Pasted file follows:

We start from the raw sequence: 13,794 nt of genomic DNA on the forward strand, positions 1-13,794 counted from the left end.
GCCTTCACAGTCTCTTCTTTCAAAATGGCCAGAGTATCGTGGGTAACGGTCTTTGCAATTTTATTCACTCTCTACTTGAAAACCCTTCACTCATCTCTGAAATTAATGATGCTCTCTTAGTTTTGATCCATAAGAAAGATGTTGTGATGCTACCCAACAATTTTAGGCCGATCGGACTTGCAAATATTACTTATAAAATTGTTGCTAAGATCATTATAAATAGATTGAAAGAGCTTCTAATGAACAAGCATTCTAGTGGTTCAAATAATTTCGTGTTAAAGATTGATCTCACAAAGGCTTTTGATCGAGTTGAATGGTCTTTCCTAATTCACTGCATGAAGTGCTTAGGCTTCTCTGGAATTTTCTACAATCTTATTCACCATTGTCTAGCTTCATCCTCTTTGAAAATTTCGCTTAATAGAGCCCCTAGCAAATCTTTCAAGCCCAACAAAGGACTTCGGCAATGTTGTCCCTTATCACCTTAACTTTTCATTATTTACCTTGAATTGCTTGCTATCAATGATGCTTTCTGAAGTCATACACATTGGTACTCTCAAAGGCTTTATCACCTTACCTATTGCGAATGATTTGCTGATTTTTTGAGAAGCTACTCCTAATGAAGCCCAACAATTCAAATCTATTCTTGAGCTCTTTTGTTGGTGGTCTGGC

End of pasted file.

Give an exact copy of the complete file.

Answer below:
We start from the raw sequence: 13,794 nt of genomic DNA on the forward strand, positions 1-13,794 counted from the left end.
GCCTTCACAGTCTCTTCTTTCAAAATGGCCAGAGTATCGTGGGTAACGGTCTTTGCAATTTTATTCACTCTCTACTTGAAAACCCTTCACTCATCTCTGAAATTAATGATGCTCTCTTAGTTTTGATCCATAAGAAAGATGTTGTGATGCTACCCAACAATTTTAGGCCGATCGGACTTGCAAATATTACTTATAAAATTGTTGCTAAGATCATTATAAATAGATTGAAAGAGCTTCTAATGAACAAGCATTCTAGTGGTTCAAATAATTTCGTGTTAAAGATTGATCTCACAAAGGCTTTTGATCGAGTTGAATGGTCTTTCCTAATTCACTGCATGAAGTGCTTAGGCTTCTCTGGAATTTTCTACAATCTTATTCACCATTGTCTAGCTTCATCCTCTTTGAAAATTTCGCTTAATAGAGCCCCTAGCAAATCTTTCAAGCCCAACAAAGGACTTCGGCAATGTTGTCCCTTATCACCTTAACTTTTCATTATTTACCTTGAATTGCTTGCTATCAATGATGCTTTCTGAAGTCATACACATTGGTACTCTCAAAGGCTTTATCACCTTACCTATTGCGAATGATTTGCTGATTTTTTGAGAAGCTACTCCTAATGAAGCCCAACAATTCAAATCTATTCTTGAGCTCTTTTGTTGGTGGTCTGGC